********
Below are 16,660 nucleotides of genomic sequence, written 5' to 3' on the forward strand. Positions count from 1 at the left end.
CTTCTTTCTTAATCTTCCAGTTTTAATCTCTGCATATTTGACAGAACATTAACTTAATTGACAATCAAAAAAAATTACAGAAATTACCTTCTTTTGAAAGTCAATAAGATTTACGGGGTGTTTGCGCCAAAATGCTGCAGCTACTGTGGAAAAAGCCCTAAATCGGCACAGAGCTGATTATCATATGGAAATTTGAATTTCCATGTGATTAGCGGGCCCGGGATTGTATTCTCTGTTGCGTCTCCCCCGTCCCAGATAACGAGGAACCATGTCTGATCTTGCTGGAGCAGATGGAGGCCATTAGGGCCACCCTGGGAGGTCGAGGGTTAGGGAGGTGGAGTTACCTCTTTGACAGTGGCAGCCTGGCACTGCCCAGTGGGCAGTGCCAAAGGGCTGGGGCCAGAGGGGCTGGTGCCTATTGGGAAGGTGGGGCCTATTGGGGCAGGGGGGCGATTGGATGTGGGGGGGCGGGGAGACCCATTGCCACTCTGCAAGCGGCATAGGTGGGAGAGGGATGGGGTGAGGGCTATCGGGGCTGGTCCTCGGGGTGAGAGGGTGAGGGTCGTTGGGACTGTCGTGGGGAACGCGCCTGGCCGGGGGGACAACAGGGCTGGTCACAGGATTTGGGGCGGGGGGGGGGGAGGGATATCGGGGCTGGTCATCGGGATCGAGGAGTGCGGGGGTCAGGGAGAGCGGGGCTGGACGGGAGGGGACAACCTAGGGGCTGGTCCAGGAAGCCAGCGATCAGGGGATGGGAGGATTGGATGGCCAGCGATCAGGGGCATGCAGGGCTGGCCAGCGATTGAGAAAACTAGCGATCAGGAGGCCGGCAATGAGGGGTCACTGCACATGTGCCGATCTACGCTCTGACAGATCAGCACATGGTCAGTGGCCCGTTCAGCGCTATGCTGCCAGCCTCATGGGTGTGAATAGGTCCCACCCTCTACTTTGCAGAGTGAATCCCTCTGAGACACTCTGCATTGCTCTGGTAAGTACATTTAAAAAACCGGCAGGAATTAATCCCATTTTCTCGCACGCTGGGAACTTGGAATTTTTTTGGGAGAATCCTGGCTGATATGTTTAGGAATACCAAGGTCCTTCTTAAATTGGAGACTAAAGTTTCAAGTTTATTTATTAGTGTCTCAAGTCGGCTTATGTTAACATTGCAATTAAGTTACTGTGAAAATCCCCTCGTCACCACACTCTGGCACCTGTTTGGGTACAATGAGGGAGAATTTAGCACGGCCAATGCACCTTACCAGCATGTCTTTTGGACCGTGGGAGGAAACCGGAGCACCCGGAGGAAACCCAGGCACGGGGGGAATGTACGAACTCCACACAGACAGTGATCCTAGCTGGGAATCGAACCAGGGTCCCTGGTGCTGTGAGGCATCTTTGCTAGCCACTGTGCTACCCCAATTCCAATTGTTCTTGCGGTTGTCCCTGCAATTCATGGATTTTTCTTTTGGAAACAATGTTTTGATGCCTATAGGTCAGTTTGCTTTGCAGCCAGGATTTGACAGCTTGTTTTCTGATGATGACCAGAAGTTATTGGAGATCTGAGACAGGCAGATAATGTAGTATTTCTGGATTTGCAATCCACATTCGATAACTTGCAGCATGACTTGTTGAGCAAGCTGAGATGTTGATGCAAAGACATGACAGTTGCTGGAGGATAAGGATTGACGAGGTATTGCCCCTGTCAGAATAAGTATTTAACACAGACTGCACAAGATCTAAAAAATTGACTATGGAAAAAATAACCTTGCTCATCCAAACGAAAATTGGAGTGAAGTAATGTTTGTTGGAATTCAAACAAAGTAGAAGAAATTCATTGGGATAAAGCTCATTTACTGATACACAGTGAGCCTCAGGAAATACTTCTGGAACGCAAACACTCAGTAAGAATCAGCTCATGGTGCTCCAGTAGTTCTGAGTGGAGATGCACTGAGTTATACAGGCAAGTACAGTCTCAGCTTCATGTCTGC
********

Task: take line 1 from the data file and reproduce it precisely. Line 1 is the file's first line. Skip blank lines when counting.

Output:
Below are 16,660 nucleotides of genomic sequence, written 5' to 3' on the forward strand. Positions count from 1 at the left end.